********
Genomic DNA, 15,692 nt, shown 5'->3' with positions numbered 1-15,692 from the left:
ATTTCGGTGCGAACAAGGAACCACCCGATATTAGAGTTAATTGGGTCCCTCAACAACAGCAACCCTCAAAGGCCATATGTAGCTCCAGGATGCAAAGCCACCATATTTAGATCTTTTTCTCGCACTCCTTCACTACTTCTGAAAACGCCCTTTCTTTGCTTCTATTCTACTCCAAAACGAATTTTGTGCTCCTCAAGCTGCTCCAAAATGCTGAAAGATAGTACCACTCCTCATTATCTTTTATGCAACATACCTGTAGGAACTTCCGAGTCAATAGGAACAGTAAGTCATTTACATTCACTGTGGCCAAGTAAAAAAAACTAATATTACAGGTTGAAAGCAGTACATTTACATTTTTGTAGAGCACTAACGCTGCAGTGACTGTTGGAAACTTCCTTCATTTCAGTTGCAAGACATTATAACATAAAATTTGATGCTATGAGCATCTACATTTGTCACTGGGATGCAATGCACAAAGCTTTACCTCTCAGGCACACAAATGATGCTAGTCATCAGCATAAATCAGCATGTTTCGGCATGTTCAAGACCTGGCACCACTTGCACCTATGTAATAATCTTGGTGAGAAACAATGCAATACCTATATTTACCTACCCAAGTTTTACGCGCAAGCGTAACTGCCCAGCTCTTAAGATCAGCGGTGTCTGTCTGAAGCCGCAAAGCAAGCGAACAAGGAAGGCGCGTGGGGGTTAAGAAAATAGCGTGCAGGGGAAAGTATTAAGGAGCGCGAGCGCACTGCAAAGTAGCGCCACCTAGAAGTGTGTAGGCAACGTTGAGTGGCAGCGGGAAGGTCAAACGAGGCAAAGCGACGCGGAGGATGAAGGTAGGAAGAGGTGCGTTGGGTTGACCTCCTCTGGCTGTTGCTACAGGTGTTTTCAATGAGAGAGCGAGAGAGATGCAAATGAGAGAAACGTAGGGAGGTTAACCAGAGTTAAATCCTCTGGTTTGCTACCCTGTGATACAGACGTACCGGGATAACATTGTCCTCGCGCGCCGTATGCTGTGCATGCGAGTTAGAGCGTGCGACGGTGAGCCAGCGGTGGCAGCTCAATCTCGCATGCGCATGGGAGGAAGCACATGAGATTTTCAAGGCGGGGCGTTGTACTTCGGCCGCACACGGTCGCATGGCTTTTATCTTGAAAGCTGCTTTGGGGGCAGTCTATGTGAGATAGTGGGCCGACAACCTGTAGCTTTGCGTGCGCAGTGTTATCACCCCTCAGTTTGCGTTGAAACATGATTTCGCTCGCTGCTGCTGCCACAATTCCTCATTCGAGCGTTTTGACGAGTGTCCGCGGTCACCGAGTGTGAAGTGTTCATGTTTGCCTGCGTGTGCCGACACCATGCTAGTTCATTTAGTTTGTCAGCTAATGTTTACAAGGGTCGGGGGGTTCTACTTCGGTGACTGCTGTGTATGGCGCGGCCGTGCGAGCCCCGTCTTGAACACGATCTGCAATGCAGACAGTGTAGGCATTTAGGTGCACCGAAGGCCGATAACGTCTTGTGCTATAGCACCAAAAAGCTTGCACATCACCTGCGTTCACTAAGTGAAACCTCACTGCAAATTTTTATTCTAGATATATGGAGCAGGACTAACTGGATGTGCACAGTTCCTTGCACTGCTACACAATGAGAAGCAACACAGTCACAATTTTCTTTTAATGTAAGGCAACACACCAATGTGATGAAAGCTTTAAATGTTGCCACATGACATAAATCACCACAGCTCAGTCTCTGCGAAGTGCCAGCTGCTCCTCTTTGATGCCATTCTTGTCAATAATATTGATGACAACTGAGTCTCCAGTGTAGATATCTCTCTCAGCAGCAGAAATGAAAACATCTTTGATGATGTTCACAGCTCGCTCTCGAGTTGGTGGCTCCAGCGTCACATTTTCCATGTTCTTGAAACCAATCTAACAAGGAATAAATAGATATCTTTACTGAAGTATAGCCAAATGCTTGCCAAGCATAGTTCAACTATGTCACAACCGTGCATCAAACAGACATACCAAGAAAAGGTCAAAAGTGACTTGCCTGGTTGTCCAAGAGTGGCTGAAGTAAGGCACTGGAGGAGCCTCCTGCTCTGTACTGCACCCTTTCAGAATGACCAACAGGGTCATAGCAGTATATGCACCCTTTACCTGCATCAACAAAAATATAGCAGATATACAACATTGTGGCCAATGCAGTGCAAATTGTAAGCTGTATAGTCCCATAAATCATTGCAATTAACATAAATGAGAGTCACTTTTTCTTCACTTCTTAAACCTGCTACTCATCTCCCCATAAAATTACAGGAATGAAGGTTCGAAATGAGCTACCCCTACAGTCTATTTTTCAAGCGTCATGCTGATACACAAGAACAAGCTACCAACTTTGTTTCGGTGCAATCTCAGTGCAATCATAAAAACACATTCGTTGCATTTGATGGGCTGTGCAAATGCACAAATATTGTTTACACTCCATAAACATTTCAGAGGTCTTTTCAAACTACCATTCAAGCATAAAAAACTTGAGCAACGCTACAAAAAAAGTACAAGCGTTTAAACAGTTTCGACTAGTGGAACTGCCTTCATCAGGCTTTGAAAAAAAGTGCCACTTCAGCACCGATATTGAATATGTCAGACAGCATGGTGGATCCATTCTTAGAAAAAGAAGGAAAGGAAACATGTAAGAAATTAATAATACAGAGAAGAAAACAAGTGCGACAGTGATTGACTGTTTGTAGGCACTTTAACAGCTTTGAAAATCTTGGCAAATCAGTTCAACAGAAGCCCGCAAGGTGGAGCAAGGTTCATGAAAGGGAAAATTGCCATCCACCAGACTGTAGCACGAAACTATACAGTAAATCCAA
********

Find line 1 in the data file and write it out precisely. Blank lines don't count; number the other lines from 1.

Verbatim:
Genomic DNA, 15,692 nt, shown 5'->3' with positions numbered 1-15,692 from the left: